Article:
In the week since Sen. Bernie Sanders' exit from the presidential race effectively ended the 2020 Democratic primary, former Vice President Joe Biden has begun to confront the task of both uniting a party still fractured along ideological lines, and amassing the resources to compete with the war chest of an incumbent Republican president and GOP that, as of this month, stands at roughly $240 million.
But for Biden, who at 78 would be the oldest individual ever sworn in as president if elected this November, one question looms even larger over a campaign recast and upended by a deadly global pandemic and a growing economic crisis: who will he pick as his running mate?
A senior Biden adviser said that the official vice presidential vetting process has yet to get underway, but noted it was likely to begin soon with the primary wrapped up.
Sources familiar with the campaign’s thinking say it’s likely the team Biden assembles to vet potential running mates will include a mix of longtime allies and top lawyers. National campaign Co-Chairman and Louisiana Rep. Cedric Richmond, as well as former Biden Chief of Staff Ron Klain are likely to be part of the group tasked with the running mate selection process.
Prominent backers of the former vice president are already lobbying for their preferred picks, which range from some of the party's most high-profile female African-American lawmakers, governors guiding their states through the ongoing crisis, and leading progressive voices that could help mend ideological fences and boost enthusiasm to compete with Trump.
One advantage Biden will soon have as he pivots to the general election is the ability to fundraise jointly with the Democratic National Committee, which last week announced its suite of programs it is rolling out to back his campaign, many of which target states the candidate will need to defeat Trump in November.
The challenge for Biden, aware of his age and the concerns it brings, in choosing his running mate mirrors the broader questions he is confronting now that he is all but assured the nomination.
Does he attempt to bridge the ideological and generational divides within the party with a pick that excites its liberal base and motivates younger and progressive voters to the polls?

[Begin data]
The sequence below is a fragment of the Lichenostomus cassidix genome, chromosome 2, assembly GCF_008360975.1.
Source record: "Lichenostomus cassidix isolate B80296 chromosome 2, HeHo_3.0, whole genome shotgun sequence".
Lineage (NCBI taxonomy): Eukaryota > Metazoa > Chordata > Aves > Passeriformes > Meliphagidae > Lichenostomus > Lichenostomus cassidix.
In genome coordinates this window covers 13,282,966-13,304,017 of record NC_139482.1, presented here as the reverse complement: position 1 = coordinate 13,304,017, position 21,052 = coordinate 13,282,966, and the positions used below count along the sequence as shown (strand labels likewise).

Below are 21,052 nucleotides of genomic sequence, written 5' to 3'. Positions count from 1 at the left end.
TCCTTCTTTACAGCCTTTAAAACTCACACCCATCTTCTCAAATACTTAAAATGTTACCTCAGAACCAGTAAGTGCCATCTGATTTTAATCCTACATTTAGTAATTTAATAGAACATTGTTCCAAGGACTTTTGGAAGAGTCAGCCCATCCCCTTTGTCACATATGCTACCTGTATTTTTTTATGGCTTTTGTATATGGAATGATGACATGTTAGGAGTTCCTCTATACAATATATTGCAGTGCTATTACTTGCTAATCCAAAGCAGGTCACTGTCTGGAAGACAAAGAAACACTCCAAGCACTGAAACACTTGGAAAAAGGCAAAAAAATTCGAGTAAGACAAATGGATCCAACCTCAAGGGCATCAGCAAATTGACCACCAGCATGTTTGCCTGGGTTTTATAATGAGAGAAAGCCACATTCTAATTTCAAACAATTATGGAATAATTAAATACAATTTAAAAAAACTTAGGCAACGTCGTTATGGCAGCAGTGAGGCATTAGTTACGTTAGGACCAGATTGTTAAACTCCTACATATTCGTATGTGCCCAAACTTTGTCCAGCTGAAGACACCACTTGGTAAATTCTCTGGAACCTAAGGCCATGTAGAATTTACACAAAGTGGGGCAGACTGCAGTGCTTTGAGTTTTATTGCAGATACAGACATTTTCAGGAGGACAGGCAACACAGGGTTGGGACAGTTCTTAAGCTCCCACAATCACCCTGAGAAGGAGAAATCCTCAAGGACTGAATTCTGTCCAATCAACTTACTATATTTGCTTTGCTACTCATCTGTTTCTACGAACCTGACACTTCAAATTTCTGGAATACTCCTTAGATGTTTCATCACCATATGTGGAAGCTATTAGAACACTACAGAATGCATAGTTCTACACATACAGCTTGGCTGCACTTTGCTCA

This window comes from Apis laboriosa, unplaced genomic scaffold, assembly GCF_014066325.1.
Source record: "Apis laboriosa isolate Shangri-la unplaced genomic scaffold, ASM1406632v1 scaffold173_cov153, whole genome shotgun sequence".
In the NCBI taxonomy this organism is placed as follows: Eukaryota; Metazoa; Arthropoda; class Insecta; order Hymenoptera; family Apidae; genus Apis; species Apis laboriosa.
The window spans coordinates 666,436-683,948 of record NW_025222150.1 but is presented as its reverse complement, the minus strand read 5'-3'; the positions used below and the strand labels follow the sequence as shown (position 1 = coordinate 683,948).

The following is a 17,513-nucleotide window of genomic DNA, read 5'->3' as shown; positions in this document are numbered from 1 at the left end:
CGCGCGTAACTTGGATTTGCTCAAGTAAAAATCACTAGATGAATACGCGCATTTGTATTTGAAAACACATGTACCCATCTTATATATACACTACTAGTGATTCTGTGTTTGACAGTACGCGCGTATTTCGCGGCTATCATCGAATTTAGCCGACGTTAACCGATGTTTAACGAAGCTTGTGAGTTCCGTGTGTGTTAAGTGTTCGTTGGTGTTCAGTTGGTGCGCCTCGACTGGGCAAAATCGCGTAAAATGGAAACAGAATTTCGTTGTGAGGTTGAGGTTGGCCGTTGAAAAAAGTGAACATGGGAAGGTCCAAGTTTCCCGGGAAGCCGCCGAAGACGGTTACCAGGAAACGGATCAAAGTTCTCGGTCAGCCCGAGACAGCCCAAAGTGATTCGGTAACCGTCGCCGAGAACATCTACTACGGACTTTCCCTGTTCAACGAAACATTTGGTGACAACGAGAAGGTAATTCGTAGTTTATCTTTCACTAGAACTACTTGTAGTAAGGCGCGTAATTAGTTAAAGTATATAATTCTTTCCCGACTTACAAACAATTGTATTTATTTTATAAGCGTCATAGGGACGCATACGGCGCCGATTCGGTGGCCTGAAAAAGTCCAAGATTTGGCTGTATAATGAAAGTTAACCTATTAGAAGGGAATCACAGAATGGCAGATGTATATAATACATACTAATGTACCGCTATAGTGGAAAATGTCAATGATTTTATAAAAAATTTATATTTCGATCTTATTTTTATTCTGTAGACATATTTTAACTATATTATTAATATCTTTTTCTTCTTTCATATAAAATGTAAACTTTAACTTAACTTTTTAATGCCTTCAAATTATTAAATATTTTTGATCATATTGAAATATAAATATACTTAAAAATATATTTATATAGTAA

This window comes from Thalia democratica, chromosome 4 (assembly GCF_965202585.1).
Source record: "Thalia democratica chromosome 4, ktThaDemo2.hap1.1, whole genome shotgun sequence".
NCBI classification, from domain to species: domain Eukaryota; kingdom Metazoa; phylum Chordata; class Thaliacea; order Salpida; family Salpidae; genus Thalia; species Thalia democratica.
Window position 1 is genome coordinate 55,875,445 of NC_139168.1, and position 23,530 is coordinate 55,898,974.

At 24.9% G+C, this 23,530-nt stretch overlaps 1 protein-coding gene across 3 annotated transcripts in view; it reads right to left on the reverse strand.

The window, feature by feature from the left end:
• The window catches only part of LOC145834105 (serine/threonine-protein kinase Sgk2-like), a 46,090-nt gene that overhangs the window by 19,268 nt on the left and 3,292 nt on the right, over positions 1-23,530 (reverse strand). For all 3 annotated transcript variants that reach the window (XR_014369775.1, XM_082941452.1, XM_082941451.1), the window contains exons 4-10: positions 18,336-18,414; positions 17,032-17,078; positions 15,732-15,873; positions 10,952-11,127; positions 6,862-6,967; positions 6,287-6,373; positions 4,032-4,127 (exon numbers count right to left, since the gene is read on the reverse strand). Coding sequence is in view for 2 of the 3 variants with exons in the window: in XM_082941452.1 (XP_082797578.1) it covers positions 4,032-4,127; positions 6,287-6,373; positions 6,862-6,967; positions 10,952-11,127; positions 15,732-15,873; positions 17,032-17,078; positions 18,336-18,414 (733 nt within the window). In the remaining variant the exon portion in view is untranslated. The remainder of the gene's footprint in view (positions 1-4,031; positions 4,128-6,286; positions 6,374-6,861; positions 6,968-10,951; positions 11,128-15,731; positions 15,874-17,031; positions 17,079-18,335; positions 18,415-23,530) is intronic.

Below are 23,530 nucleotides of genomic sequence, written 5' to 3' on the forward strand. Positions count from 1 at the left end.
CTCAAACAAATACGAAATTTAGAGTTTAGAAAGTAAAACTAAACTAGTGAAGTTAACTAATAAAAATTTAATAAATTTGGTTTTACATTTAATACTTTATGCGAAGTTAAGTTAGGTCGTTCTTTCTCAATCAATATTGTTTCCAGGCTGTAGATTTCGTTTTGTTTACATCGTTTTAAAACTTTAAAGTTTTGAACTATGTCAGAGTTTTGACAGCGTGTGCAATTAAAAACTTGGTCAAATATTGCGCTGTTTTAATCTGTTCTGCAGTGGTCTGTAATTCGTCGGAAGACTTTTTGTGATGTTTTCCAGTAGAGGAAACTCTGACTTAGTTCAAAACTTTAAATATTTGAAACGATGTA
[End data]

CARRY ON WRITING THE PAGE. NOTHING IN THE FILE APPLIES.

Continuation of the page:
Does he choose an African-American woman as a nod to the base of support that propelled him to the nomination?
Or does he double-down on the pragmatic approach he adopted in the primary and choose a running mate that could help him consolidate support among white, working class voters that migrated to Trump in 2016?
As the race stands now, the coronavirus may have re-scrambled those calculations already perhaps placing a higher urgency on finding a running mate with proven executive experience and the ability to convince a nervous country they could handle the pressures of the Oval Office themselves in the midst of a crisis.
“The crisis has redefined the campaign, not only in how the campaign will be conducted, in what it's about. It will be about public health, it will be about...scientific expertise, it will be about health care insurance,” said Julian Zelizer, a professor of history and public affairs at Princeton University. “I think there was a path for him to win as a non-Trump candidate, but I think now people want more. I think as he's thinking of the pick...you can't ignore this is happening.”
Biden is no stranger to the vice presidential vetting process, having gone through it 12 years ago. The former vice president has not been shy about talking about picking a presidential running mate--a question that came up often while out on the campaign trail, long before he was the last man standing in the Democratic Primary.
“For me it has to be demonstrated that whomever I pick, is two things. One, is capable of needing to be the President. Because I’m an old guy. Okay? No but I’m serious,” Biden when asked about who he might consider for the position during an event in Clinton, Iowa in January.
“People are going to look and say: ‘Is the person that Biden picks capable, if God forbid something happened to Biden, that they would be able to take over immediately.’ And so, that is the first criteria,” he continued.
The list of possible candidates narrowed in March, when Biden committed to choosing a female running mate during the final Democratic debate of the 2020 cycle, after deciding he wanted to make a “big commitment on a big stage,” according to Biden campaign senior advisor Symone Sanders.